A Lesson Plan for Sidney the Silly (dividing)
Sidney the Silly Who Only Eats 6
The theme of Sidney is number sense and problem solving.
3.NF.1. Understand a fraction 1/b as the quantity formed by 1 part when a whole is partitioned into b equal parts; understand a fraction a/b as the quantity formed by a parts of size 1/b.
3.NF.2. Understand a fraction as a number on the number line; represent fractions on a number line diagram. Represent a fraction 1/b on a number line diagram by defining the interval from 0 to 1 as the whole and partitioning it into b equal parts. Recognize that each part has size 1/b and that the endpoint of the part based at 0 locates the number 1/b on the number line.
Represent a fraction a/b on a number line diagram by marking off a lengths 1/b from 0. Recognize that the resulting interval has size a/b and that its endpoint locates the number a/b on the number line.
3.NF.3. Explain equivalence of fractions in special cases, and compare fractions by reasoning about their size. Understand two fractions as equivalent (equal) if they are the same size, or the same point on a number line.
Recognize and generate simple equivalent fractions, e.g., 1/2 = 2/4, 4/6 = 2/3). Explain why the fractions are equivalent, e.g., by using a visual fraction model.
Express whole numbers as fractions, and recognize fractions that are equivalent to whole numbers. Examples: Express 3 in the form 3 = 3/1; recognize that 6/1 = 6; locate 4/4 and 1 at the same point of a number line diagram.
Compare two fractions with the same numerator or the same denominator by reasoning about their size. Recognize that comparisons are valid only when the two fractions refer to the same whole. Record the results of comparisons with the symbols >, =, or <, and justify the conclusions, e.g., by using a visual fraction model. NCTM Standards: Pre-K–2 Expectations
The Problem Solving Standard for Grades Pre-K–2 states that in prekindergarten through grade 2 all students should:
• build new mathematical knowledge through problem solving
• solve problems that arise in mathematics and in other contexts
• apply and adapt a variety of appropriate strategies to solve problems
• monitor and reflect on the process of mathematical problem solving
The Number and Operations Standard states that in prekindergarten through grade 2 all students should:
• count with understanding and recognize “how many” in sets of objects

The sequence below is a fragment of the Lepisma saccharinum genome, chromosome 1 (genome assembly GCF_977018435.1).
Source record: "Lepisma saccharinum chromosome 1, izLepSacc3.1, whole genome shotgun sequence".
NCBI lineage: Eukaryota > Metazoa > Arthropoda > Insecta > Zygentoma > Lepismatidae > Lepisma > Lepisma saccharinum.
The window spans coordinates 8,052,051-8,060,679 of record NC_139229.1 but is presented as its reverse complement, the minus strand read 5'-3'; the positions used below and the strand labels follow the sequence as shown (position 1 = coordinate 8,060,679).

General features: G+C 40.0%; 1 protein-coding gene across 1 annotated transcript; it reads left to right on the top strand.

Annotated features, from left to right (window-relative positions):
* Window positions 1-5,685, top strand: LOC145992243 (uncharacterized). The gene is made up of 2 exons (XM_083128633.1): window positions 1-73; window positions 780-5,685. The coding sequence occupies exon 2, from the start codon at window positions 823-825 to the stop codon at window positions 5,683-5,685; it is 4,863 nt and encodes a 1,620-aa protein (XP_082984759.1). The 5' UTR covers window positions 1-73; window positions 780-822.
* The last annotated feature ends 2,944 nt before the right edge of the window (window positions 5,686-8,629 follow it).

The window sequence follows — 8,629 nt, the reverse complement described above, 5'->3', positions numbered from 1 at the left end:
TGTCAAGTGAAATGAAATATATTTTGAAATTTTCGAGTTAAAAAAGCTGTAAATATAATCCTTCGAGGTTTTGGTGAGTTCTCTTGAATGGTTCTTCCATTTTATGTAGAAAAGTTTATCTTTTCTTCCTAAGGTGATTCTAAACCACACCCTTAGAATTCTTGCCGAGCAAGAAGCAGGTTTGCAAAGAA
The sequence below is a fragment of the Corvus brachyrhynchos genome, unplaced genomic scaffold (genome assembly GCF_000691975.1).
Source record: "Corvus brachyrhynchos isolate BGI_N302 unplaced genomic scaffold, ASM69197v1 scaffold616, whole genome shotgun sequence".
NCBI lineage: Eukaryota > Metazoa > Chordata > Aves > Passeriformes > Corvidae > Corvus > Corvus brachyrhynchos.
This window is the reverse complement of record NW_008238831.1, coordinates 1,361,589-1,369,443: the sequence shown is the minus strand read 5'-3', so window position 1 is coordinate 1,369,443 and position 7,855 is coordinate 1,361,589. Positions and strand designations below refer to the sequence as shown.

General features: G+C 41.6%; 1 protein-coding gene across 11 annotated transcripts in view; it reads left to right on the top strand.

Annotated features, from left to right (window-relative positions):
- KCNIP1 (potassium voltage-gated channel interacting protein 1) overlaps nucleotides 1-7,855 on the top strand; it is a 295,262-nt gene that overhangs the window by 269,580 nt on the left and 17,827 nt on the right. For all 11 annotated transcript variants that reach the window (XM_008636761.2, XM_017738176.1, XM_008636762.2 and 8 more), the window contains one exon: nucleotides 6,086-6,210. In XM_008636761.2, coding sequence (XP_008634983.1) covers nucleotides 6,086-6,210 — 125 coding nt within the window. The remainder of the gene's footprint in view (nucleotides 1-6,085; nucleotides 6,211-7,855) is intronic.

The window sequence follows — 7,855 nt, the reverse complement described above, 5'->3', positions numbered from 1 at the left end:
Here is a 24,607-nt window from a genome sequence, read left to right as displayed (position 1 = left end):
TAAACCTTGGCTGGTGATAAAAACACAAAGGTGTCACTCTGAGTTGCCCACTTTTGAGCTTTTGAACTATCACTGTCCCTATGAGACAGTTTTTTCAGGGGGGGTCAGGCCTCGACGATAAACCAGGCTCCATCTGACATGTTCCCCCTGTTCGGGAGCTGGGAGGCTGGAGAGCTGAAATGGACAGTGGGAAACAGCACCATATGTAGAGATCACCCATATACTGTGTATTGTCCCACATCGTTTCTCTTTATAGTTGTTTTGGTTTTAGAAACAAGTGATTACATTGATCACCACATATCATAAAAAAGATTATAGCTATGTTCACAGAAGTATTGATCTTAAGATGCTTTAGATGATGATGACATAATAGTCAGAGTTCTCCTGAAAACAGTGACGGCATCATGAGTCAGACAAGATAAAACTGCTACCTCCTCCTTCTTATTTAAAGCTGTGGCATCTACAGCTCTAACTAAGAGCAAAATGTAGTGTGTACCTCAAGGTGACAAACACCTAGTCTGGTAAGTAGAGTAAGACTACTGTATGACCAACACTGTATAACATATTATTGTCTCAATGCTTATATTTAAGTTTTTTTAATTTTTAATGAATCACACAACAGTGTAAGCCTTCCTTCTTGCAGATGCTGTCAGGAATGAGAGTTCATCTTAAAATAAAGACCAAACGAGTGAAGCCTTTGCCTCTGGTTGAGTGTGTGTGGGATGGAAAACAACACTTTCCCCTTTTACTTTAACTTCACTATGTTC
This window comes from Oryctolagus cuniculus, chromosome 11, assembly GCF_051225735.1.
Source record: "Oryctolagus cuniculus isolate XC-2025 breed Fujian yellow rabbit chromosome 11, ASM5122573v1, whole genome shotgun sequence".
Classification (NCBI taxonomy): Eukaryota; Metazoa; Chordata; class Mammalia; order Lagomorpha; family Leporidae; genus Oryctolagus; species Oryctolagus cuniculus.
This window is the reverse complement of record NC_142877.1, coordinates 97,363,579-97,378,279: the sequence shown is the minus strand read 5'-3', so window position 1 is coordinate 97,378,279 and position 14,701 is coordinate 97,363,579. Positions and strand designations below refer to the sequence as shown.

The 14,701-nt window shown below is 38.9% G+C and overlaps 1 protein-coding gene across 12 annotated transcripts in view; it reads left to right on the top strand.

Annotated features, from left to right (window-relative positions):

• understand the effects of adding and subtracting whole numbers
• develop and use strategies for whole-number computations, with a focus on addition and subtraction
• use a variety of methods and tools to compute, including objects, mental computation
From the NCTM Standards on problem solving and number sense:
Problem solving is a hallmark of mathematical activity and a major means of developing mathematical knowledge. It is finding a way to reach a goal that is not immediately attainable. Problem solving is natural to young children because the world is new to them, and they exhibit curiosity, intelligence, and flexibility as they face new situations. Problem solving in the early years should involve a variety of contexts, from problems related to daily routines to mathematical situations arising from stories.
Concrete models can help students represent numbers and develop flexibility in thinking about numbers, which is a hallmark of number sense.
Lesson Plan for grade levels K-2
New words: divide; solution; compromise
You will need:
• A copy of the book
• fruit large enough to cut in six pieces (bananas are easy to cut; peeled oranges divide easily and don’t require cutting)
• plates and paper towels (to contain the division mess)
Anticipatory Set and Objective: Tell children you will read them a story about a young king who lives in a palace and has a very silly way to eat.
Input: Read the story. Pause occasionally to count the illustrations of food on the table or to ask questions such as if they think Sidney will eat the huge muffin Brolly baked.
When you reach the page that describes Sidney cutting up the bun, ask them what Sidney learned to do. A discussion on cutting the bun into 6 pieces should lead to using the word divide.
Modeling: Place the children in small groups depending on class size, tables, etc. Give each group a piece of fruit. Ask them if they can cut or break the fruit into 6 pieces, making the pieces as equal as possible.
If a group determines that the best method is first dividing the fruit into two pieces (cutting it in half as Sidney did), and then dividing each half into three pieces, point out this method to other groups. If no group uses this method, demonstrate it to all.
Check Understanding: Give each group another piece of fruit and ask them to ‘divide’ it in two and then to ‘divide’ each ‘half’ into three pieces. Let them discuss the benefits of this method.
Ask them if they know what else Sidney learned to do. Discuss compromise.
Ask them what they might do to teach someone at home how to share equally. The next day, ask if anyone did this.